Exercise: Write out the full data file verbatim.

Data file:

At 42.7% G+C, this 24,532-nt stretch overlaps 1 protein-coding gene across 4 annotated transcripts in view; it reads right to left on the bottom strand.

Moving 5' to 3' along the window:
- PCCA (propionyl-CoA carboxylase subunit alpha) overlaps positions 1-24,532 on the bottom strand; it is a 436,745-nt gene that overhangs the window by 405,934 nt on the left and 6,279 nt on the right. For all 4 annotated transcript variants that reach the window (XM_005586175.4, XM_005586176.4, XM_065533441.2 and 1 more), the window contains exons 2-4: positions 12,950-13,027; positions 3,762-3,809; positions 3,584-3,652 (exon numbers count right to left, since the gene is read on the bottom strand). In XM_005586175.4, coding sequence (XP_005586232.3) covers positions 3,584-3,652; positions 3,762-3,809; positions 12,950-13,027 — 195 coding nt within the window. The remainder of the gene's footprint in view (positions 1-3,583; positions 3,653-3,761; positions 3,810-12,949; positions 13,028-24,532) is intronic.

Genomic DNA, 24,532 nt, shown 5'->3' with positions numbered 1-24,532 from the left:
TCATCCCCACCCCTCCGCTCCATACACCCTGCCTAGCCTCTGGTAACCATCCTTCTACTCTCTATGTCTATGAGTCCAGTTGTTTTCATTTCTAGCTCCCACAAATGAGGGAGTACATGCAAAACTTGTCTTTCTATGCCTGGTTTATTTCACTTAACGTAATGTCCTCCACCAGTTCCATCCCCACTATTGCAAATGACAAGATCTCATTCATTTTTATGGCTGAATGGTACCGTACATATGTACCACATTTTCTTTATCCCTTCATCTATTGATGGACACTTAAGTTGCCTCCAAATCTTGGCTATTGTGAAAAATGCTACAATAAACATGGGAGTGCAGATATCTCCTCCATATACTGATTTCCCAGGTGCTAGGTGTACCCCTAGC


At 42.7% G+C, this 24,532-nt stretch overlaps 1 protein-coding gene across 4 annotated transcripts in view; it reads right to left on the bottom strand.

Moving 5' to 3' along the window:
- PCCA (propionyl-CoA carboxylase subunit alpha) overlaps positions 1-24,532 on the bottom strand; it is a 436,745-nt gene that overhangs the window by 405,934 nt on the left and 6,279 nt on the right. For all 4 annotated transcript variants that reach the window (XM_005586175.4, XM_005586176.4, XM_065533441.2 and 1 more), the window contains exons 2-4: positions 12,950-13,027; positions 3,762-3,809; positions 3,584-3,652 (exon numbers count right to left, since the gene is read on the bottom strand). In XM_005586175.4, coding sequence (XP_005586232.3) covers positions 3,584-3,652; positions 3,762-3,809; positions 12,950-13,027 — 195 coding nt within the window. The remainder of the gene's footprint in view (positions 1-3,583; positions 3,653-3,761; positions 3,810-12,949; positions 13,028-24,532) is intronic.

Genomic DNA, 24,532 nt, shown 5'->3' with positions numbered 1-24,532 from the left:
TCATCCCCACCCCTCCGCTCCATACACCCTGCCTAGCCTCTGGTAACCATCCTTCTACTCTCTATGTCTATGAGTCCAGTTGTTTTCATTTCTAGCTCCCACAAATGAGGGAGTACATGCAAAACTTGTCTTTCTATGCCTGGTTTATTTCACTTAACGTAATGTCCTCCACCAGTTCCATCCCCACTATTGCAAATGACAAGATCTCATTCATTTTTATGGCTGAATGGTACCGTACATATGTACCACATTTTCTTTATCCCTTCATCTATTGATGGACACTTAAGTTGCCTCCAAATCTTGGCTATTGTGAAAAATGCTACAATAAACATGGGAGTGCAGATATCTCCTCCATATACTGATTTCCCAGGTGCTAGGTGTACCCCTAGC